Nuclear Medicine, which is also known as Molecular Imaging is a way of looking at the human anatomy by detecting the radiation that is emitted after a radioactive tracer or isotope is administered either intravenously, by swallowing or inhalation. These images are captured by a special “gamma camera” and then processed by a dedicated computer where the images become viewable to a Nuclear Medicine Radiologist or Cardiologist for interpretation. The images that are produced not only give physicians an insight into the organs of an individual but unlike traditional x-rays, show us how everything in the body works by assessing whether certain organs and body functions are functioning properly.
Nuclear Medicine can be used to determine the extent of disease in the body. Some of the more common applications are used to detect heart, gastrointestinal, bone, thyroid and lung disease. Every organ can be imaged and assessed for functionality. Some exams may take 30 minutes and others may take two days. Overall nuclear medicine helps us to understand how disease may be spreading and assessing how certain drugs or treatments are working. It can also help us identify individuals at risk for disease.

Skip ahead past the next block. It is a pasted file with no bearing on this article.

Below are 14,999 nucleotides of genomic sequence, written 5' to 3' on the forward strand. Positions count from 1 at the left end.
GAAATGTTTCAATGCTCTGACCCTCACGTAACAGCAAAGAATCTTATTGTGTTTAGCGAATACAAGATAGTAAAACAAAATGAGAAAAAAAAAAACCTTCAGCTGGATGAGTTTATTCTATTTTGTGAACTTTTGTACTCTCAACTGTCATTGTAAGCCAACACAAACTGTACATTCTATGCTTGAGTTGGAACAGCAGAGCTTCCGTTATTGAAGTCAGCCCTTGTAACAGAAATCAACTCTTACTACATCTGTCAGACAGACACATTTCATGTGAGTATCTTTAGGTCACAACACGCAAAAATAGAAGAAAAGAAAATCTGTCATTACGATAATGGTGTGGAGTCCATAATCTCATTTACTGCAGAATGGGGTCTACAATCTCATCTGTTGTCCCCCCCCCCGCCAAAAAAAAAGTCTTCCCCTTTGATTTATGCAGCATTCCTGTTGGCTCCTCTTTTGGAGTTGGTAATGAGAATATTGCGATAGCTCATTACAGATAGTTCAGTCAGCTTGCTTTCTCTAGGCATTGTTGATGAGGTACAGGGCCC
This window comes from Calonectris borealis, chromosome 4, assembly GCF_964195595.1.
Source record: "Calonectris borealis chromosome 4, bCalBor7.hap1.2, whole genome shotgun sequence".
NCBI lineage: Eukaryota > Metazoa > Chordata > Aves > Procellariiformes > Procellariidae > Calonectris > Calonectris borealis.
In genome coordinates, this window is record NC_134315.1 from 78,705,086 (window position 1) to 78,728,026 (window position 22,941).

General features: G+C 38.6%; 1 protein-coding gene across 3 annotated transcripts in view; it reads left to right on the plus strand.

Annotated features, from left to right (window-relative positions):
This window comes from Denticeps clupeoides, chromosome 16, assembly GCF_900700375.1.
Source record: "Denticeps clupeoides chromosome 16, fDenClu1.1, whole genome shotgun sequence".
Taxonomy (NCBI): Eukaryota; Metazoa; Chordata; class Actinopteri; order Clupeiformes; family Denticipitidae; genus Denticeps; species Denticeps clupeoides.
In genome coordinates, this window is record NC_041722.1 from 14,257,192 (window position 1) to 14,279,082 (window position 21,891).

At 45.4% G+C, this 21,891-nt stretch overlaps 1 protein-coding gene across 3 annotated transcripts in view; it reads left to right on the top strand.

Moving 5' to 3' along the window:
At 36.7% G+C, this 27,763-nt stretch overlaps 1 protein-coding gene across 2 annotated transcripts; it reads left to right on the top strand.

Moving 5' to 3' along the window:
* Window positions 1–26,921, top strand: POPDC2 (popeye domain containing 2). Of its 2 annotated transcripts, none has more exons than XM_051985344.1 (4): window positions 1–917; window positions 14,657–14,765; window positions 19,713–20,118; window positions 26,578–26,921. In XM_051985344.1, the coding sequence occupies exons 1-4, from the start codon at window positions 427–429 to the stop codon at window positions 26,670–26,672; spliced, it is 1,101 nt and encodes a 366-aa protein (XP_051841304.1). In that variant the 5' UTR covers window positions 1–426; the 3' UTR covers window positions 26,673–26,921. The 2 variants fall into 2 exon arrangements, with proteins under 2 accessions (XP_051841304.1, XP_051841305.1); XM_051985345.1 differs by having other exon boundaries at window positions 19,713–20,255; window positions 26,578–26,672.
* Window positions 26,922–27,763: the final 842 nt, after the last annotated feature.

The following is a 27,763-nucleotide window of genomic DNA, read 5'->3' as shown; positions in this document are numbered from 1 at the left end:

Nuclear Medicine is such a vital diagnostic tool because it can potentially detect disease in the earliest of stages. Because disease starts at the cellular level, those microscopic changes can be detected at a time where treatment and intervention can make a disease much more treatable. Nuclear Medicine can often detect disease before other conventional imaging and diagnostic test are able to reveal. Nuclear medicine in many areas allows physicians to be more proactive as apposed to reactive in the treatment of a patient which in turn saves and improves countless lives.
Wickenburg Community Hospital is proud to offer this valuable tool to its community. To have Nuclear Medicine capabilities in a rural area gives patients the comfort of close to home services. We recognize the impact of having to drive long distances for your healthcare needs is a hardship and having comprehensive diagnostic healthcare is a goal of WCH. For further questions about Nuclear Medicine or any of our other imaging or diagnostic services, please reach out to Peter Stachowicz at 928-684-4382.